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UK non-dom tax take of £6.6bn ‘under threat’

UK-based non-doms paid £6.6bn in income tax in 2013/14, up 7% from the previous year, according to international law firm Pinsent Masons.

UK non-dom tax take of £6.6bn ‘under threat’


The total number of UK taxpayers with non-domiciled status grew 3% to 114,300 in 2013/14.

There were also 5,000 non-doms who paid £223m for the remittance based charge on their overseas incomes which totalled the same sum year on year, Pinsent Masons further revealed in its report.  

This “considerable contribution to the UK economy” could be put at risk if the erosion of non-doms’ special tax status announced in the summer Budget encourages many of them to leave the UK, it said.  

UK chancellor George Osborne announced in July that long-term non-dom status would be abolished from April 2017, aimed in particular at non-doms whose status has been inherited.

Under the these changes, any non-dom taxpayer residing in the UK for 15 or more of the last 20 years will be deemed domiciled for income tax, capital gains tax and inheritance tax.

For those people, the remittance basis of taxation will no longer apply to non-UK income and gains, and all UK residential property owned via an offshore company or other structure will be subject to UK inheritance tax.

Pinsent Masons highlighted how the majority of non-doms are highly mobile, which increases the likelihood that they will be prepared to leave the UK if it comes to be perceived as a hostile environment.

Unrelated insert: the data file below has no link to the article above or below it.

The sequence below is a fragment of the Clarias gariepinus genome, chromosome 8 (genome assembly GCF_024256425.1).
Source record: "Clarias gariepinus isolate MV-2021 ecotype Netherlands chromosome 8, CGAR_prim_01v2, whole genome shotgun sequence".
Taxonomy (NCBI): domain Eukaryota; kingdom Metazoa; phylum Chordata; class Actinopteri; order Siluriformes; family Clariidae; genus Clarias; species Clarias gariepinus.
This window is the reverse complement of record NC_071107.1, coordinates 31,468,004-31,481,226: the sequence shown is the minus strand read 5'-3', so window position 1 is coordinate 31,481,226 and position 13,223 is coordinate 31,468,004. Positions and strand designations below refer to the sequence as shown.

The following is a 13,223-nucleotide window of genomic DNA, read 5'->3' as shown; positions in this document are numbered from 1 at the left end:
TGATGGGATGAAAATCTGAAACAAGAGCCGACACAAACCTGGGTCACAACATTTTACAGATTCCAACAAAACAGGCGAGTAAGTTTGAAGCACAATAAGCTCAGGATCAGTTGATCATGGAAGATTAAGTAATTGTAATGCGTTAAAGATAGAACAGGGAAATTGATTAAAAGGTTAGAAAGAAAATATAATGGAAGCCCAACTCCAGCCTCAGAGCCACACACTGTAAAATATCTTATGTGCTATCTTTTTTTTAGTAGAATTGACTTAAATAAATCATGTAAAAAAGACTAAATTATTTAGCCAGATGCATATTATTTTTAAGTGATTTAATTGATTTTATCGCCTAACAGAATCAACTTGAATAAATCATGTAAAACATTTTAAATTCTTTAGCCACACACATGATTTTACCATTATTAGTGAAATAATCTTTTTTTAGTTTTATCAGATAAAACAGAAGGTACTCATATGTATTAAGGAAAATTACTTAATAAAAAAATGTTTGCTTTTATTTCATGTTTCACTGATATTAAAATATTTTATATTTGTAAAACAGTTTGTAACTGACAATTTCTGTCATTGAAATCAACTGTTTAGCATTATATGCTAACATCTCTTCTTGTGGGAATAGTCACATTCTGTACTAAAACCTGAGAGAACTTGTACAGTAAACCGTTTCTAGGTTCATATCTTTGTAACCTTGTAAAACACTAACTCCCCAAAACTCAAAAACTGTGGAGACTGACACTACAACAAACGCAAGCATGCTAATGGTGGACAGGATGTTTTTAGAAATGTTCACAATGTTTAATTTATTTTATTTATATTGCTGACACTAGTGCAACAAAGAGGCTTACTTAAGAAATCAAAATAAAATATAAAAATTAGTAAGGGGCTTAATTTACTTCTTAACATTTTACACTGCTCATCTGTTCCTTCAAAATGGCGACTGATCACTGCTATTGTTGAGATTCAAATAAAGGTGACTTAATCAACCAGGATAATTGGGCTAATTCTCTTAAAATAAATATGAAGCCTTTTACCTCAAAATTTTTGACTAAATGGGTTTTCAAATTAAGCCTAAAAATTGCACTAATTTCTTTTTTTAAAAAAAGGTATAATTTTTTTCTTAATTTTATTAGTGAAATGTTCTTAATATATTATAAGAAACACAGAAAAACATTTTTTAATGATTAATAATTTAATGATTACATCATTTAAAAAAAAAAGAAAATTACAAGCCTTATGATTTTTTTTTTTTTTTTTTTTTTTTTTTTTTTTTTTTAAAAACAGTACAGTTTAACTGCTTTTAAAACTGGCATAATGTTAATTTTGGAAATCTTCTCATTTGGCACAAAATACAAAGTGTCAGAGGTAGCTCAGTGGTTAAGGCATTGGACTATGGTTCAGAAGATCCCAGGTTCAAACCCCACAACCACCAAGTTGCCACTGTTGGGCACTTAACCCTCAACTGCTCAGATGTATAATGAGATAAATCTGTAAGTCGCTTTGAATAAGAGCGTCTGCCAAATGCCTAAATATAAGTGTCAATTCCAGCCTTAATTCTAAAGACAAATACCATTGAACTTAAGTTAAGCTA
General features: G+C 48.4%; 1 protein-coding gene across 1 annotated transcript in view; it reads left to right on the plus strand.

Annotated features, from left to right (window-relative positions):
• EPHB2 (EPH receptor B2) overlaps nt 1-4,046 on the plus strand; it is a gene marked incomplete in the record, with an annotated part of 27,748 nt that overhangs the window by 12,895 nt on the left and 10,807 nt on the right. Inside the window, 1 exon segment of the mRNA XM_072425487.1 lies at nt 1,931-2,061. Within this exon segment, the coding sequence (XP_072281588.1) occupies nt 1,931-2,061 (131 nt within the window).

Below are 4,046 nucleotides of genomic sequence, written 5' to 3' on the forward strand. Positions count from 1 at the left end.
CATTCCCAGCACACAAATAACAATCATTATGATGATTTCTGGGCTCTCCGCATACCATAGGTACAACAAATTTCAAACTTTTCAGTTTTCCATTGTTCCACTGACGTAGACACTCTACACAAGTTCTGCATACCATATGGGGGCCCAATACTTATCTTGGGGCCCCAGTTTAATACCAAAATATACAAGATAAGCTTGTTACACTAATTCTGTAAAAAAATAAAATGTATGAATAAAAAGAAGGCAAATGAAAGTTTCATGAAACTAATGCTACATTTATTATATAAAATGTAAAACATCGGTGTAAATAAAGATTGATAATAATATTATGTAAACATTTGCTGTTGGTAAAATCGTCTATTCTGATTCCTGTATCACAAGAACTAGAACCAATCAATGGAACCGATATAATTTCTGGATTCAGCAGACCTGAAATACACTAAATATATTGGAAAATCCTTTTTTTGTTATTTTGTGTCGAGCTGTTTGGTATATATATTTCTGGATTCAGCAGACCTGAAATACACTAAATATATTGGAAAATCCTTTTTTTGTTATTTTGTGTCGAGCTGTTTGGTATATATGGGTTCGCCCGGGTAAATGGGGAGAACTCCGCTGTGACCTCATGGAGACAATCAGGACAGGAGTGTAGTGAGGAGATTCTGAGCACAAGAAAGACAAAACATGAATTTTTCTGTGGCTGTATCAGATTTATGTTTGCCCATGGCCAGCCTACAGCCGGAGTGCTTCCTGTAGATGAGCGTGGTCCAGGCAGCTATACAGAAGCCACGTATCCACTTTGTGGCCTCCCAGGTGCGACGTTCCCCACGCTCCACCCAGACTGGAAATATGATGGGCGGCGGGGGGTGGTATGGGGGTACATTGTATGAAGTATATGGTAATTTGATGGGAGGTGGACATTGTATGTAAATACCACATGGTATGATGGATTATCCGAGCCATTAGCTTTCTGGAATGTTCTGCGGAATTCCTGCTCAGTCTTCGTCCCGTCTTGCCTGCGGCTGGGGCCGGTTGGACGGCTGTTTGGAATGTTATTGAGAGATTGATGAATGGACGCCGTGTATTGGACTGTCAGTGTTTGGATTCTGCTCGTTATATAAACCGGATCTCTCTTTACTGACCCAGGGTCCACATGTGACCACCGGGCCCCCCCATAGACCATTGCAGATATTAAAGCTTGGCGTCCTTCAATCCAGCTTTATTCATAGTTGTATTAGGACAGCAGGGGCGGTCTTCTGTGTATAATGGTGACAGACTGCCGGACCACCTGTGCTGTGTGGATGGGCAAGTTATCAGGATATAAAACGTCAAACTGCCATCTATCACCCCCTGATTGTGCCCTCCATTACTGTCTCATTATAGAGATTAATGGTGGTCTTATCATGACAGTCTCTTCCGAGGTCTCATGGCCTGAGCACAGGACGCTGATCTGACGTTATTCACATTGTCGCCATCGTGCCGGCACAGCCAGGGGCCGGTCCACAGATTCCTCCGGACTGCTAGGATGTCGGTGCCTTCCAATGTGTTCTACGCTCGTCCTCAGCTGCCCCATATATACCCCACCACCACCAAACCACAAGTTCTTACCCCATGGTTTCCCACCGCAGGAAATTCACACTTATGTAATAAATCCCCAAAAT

In 2012/13 around a quarter of those claiming non-dom status were doing so for the first time, even though the total number of non-doms had actually fallen by 1,000 compared with the previous year.

This suggested that significant numbers of non-doms may have left the UK during that period, Pinsent Masons said.  

Fiona Fernie, partner and head of tax investigations at Pinsent Masons, said each year non-doms contribute a far greater amount than many realise.

“As a group they bring a wealth of skills, connections and knowledge to the UK. They also create jobs through investment in UK-based businesses.  If they relocate to a more welcoming tax regime, even if they choose to retain some of their UK operations, they will inevitably take the best-paid management jobs with them to a new headquarters.”

She added that the changes in the Budget had led many non-doms to re-assess their position: “A large proportion are internationally mobile and will not hesitate to re-locate if a better deal can be found elsewhere. Any mass exodus of non-doms would be a substantial hit to the UK economy. Even the departure of a few of those who have invested the most in the UK would be damaging.”


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